By Gail Marsh
One thing many RVers don’t plan for is getting sick while traveling. So, what happens if you or a travel buddy need medical care while on the road? How can you find a good doctor or get the quality medical help you need?
RVers plan their travel routes, secure RV camp reservations, plan what to pack, and schedule trip activities. That’s a lot of advanced planning. We don’t usually plan on getting sick. If you are in good health and have kept up to date with annual health visits, getting sick while on vacation probably doesn’t even enter your mind. Maybe it should.
The CDC (Centers for Disease Control and Prevention) recommends that you make a plan ahead of time. Know where you’ll get health care when traveling. They make this recommendation especially for seniors, people with underlying health conditions, pregnant women, and anyone who will be traveling for more than six months. You can find a full list of their recommendations here.
If you take daily medications, you bring them on your trip. In addition, you may pack over-the-counter products like Tylenol, supplements or vitamins, and first-aid supplies. Depending on where you go and what you plan on doing you may also pack bug spray, anti-itch cream and sunblock. These items will usually cover any minor problems.
There may be times when you need more help than the trusty medicine cabinet can give. Then what?
Here are suggestions for finding medical help while on the road
- Contact your regular medical doctor. He may offer online video appointments or be willing to advise you over the phone, based on your health history. Perhaps your personal doctor knows a colleague working in a location near you or can recommend a nearby medical center.
- Call your insurance company. They will have a list of doctors and clinics along with their locations that are covered on your insurance plan.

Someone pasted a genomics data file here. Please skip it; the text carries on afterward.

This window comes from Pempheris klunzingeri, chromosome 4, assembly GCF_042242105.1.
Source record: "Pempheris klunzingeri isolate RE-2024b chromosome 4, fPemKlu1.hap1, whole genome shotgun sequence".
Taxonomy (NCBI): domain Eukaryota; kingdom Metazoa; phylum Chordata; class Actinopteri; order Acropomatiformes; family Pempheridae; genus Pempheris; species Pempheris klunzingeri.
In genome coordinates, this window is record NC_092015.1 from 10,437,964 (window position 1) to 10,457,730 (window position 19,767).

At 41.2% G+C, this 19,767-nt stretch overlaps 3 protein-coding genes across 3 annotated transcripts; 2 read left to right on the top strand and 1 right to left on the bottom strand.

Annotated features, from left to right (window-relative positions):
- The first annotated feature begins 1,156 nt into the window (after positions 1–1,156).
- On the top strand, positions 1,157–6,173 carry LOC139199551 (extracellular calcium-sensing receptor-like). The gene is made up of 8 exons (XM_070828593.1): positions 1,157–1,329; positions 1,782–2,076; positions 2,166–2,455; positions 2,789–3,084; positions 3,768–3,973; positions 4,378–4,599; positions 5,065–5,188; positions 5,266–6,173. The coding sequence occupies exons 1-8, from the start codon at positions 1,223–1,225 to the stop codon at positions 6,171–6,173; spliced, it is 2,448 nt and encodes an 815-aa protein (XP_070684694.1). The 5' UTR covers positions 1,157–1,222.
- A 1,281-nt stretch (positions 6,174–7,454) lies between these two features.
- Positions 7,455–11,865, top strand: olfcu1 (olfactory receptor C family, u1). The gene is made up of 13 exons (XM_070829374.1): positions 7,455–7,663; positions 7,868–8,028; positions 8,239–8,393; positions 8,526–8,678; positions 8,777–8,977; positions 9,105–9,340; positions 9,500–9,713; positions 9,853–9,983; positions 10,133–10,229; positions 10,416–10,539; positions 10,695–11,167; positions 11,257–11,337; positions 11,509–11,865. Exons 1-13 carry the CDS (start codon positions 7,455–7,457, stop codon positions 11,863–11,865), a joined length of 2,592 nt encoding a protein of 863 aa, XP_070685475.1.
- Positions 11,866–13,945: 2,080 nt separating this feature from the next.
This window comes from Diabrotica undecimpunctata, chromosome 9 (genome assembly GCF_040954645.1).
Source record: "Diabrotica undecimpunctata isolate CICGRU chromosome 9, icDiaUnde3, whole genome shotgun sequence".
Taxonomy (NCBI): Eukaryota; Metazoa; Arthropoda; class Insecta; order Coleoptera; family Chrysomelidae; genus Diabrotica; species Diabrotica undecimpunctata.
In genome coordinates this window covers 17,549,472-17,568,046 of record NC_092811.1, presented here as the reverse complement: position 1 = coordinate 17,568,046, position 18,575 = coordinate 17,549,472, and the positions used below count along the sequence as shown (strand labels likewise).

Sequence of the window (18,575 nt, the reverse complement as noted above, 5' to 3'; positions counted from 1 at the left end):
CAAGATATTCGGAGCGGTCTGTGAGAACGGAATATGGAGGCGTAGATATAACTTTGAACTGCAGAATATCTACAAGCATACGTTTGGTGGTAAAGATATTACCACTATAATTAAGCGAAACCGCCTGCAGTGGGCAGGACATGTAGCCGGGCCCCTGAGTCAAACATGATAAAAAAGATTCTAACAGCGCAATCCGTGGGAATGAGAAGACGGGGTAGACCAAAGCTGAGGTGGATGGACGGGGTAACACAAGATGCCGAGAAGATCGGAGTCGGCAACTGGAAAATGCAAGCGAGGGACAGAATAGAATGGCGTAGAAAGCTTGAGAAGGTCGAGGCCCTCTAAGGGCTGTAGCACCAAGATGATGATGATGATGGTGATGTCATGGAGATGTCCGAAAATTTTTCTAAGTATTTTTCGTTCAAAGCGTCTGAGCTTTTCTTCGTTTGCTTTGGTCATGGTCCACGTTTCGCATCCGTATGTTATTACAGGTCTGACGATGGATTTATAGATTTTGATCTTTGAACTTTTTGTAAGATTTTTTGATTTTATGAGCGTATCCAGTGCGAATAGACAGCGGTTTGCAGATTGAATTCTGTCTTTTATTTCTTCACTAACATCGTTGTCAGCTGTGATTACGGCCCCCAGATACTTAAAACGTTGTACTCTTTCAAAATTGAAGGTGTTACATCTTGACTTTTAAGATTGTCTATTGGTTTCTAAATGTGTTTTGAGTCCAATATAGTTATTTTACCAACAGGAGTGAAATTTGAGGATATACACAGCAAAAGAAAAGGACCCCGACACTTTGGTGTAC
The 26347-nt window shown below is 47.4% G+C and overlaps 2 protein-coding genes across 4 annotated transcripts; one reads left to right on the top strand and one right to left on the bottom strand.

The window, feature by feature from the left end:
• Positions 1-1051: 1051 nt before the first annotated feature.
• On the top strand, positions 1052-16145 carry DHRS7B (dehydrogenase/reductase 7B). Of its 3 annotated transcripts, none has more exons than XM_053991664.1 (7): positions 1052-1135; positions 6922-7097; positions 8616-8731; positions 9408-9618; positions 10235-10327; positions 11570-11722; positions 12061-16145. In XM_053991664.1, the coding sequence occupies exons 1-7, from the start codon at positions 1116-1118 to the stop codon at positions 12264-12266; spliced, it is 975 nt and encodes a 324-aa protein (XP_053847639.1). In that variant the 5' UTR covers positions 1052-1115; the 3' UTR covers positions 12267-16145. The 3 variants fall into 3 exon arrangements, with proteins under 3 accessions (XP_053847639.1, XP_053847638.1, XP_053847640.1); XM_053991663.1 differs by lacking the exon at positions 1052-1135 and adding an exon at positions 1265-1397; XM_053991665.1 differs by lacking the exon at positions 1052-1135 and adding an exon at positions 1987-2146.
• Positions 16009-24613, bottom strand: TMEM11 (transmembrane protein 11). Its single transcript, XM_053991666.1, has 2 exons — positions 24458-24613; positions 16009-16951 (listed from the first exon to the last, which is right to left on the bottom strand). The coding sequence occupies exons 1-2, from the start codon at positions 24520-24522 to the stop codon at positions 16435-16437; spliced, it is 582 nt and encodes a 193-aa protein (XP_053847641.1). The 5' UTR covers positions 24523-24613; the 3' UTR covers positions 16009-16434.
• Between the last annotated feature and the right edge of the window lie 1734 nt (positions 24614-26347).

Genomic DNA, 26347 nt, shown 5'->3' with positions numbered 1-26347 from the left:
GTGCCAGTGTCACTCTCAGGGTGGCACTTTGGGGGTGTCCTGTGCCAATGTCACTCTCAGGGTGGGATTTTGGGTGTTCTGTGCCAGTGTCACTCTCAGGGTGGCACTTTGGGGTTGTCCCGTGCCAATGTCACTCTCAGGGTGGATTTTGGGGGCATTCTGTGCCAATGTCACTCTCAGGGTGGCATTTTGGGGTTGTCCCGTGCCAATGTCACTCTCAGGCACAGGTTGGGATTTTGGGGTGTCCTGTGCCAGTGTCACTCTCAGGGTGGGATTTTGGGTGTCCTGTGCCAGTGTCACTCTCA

- Ask around for recommendations. Your camp host or RV neighbors may have suggestions or be able to give you the name of a doctor, clinic, or urgent care facility they’ve used in the past.
- Generally speaking, an urgent care clinic is a better choice than a doctor’s office or hospital emergency room. Not only is the clinic easier on your wallet, but the wait time to see a doctor may be shorter too. Many urgent care clinics now have x-ray machines and lab diagnostic abilities. Urgent care facilities can prescribe meds, attend to minor cuts or lacerations, and set simple bone breaks. If you need a higher level of care, they will give you a referral and tell you where to go.
- If you prefer to see a doctor, call their office directly to make an appointment. Explain your symptoms and request a day and time to go in. (Remember: Just because the doctor is covered by your insurance doesn’t mean they are taking new patients.)
When you need to go to the hospital or call 911
It’s important to know when to skip all the above and go directly to a hospital or call 911. (Ask the camp host for the local emergency number if 911 isn’t offered in the area.) If you or someone with you has any of the below symptoms, call for emergency help or make arrangements to go to the hospital. Do NOT drive yourself if you have any of these symptoms:
- Chest pain, left jaw or left arm pain;
- Shortness of breath;
- Stroke symptoms (sudden numbness/weakness in any part of the body, slurred speech, loss of vision/balance);
- Severe allergic reaction (difficulty breathing or swallowing, swelled lips);
- Burns or cuts that won’t stop bleeding;
- Pregnancy complications (vaginal bleeding, abdominal/pelvic pain);
- Confusion or altered mental state; or
- Loss of consciousness.
Planning for a trip can add to the enjoyment of traveling. Planning for medical care while on the road might not be as much fun, but it will give you peace of mind. It might even save your life!